I see the mirror, the other shore, the forbidden territory and its oblivion, as expressing in your work the fear of “being two,” an idea that transcends the definition of doppelgänger and includes every person you were.
You put it nicely, it’s the fear of all the selves struggling inside me. There is a poem by Michaux in which he writes: “Je suis; je parle à qui-je-fus et qui-je-fus me parlent . . . On n’est pas seul dans sa peau.”
Does it show up in any particular moment?
When my child’s voice betrays me.
According to one of your poems, your most perfect love was your love for the mirror. Who do you see in it?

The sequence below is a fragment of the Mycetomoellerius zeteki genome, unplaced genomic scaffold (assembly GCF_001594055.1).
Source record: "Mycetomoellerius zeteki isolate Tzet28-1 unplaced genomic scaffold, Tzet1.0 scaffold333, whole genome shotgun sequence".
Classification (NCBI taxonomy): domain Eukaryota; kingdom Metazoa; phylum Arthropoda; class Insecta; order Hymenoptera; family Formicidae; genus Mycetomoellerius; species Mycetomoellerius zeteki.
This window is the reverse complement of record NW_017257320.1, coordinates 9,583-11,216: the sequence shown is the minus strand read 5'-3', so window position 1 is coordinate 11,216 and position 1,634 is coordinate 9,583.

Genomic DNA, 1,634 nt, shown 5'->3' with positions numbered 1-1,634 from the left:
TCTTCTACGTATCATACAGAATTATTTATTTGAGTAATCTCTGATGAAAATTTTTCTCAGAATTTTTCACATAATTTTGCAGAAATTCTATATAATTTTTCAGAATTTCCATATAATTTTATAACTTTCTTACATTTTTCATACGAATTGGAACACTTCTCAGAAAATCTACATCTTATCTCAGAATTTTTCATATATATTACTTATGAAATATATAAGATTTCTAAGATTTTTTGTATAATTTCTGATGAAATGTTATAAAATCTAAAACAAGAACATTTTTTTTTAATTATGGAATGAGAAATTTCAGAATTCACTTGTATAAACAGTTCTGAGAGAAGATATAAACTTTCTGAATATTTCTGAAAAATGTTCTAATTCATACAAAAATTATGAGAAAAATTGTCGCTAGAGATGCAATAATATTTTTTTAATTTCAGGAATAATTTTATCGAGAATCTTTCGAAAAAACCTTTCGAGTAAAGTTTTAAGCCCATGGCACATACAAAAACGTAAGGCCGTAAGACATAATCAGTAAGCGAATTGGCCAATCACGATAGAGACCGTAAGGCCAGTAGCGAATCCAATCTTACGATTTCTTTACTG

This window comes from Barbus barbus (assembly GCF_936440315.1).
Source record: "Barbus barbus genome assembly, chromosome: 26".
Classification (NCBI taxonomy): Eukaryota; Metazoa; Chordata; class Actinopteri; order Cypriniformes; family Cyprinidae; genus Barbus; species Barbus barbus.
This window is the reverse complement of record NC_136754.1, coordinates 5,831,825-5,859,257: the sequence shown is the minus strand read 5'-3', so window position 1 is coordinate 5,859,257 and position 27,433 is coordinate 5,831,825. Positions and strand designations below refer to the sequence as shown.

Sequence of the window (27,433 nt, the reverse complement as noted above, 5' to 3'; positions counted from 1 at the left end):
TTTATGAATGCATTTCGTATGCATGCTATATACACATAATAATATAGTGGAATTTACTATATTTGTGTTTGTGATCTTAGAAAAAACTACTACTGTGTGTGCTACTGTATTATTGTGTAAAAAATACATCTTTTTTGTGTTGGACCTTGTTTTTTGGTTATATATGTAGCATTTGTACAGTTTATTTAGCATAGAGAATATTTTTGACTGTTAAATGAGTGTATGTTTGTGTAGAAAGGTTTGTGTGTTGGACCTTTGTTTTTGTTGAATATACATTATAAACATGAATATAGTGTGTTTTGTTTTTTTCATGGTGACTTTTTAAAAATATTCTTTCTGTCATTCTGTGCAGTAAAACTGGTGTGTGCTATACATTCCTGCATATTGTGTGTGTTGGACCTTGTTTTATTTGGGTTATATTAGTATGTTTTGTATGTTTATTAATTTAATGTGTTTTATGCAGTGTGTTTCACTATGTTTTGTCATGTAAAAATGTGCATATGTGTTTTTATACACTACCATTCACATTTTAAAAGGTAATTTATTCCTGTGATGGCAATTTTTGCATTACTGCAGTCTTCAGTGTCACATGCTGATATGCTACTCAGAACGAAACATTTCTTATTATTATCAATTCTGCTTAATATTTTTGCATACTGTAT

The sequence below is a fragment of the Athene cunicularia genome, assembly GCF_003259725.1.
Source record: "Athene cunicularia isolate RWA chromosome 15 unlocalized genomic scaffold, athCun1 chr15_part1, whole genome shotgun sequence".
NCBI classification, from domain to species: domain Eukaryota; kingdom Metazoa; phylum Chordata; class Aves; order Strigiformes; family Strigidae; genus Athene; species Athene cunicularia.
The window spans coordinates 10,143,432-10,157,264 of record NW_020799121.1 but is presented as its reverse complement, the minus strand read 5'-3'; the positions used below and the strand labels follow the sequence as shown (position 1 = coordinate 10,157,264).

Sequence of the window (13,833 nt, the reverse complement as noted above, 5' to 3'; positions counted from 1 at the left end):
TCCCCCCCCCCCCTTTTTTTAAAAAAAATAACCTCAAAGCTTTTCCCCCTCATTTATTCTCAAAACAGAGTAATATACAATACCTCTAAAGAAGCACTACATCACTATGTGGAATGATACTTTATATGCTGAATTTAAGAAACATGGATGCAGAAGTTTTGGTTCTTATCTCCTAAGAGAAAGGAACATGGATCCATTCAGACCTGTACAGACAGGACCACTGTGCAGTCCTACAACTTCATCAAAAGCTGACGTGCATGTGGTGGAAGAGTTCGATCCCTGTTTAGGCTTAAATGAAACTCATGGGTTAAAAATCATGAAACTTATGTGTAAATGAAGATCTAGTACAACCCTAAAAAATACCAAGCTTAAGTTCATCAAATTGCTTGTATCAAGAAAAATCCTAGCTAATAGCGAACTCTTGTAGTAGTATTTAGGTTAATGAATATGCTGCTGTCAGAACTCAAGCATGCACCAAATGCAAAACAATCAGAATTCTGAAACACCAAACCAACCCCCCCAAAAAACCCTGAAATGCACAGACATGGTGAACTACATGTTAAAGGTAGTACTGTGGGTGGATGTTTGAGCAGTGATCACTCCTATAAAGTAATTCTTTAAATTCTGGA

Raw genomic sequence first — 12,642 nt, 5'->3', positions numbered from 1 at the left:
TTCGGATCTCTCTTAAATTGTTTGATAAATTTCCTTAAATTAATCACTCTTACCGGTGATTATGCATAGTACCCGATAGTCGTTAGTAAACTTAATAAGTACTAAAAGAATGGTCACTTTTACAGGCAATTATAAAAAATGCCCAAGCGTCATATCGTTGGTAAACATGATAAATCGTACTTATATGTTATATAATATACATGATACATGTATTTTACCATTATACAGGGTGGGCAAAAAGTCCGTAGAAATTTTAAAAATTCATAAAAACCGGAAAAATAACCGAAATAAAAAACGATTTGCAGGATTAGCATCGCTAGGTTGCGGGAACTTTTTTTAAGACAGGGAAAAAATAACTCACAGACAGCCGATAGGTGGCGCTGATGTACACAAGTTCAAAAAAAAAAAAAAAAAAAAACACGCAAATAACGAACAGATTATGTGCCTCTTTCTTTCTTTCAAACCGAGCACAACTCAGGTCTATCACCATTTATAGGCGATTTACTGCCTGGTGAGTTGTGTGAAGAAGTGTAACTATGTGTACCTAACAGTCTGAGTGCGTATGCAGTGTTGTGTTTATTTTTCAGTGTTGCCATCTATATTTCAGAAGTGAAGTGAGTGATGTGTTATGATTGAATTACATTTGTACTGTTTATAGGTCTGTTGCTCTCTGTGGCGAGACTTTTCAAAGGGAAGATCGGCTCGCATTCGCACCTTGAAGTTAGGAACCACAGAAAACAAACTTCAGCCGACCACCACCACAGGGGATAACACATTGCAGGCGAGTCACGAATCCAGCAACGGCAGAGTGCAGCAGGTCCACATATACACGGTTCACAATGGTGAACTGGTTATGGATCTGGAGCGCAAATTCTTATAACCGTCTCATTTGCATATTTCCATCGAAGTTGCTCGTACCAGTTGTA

The other that I am. (The truth is that I’ve got a certain fear of mirrors.) Occasionally we come together. Almost always when I write.
One night at the circus “in the moment that the horsemen with torches in hand were galloping in fierce circles around their black cage” you recovered “a lost language.” What is that thing that is “for my heart like the hot sound of hooves against sand?”
That’s the undiscovered language I’d like to find.
To read the entire interview with Alejandra Pizarnik, purchase your copy of Music & Literature no. 6. . .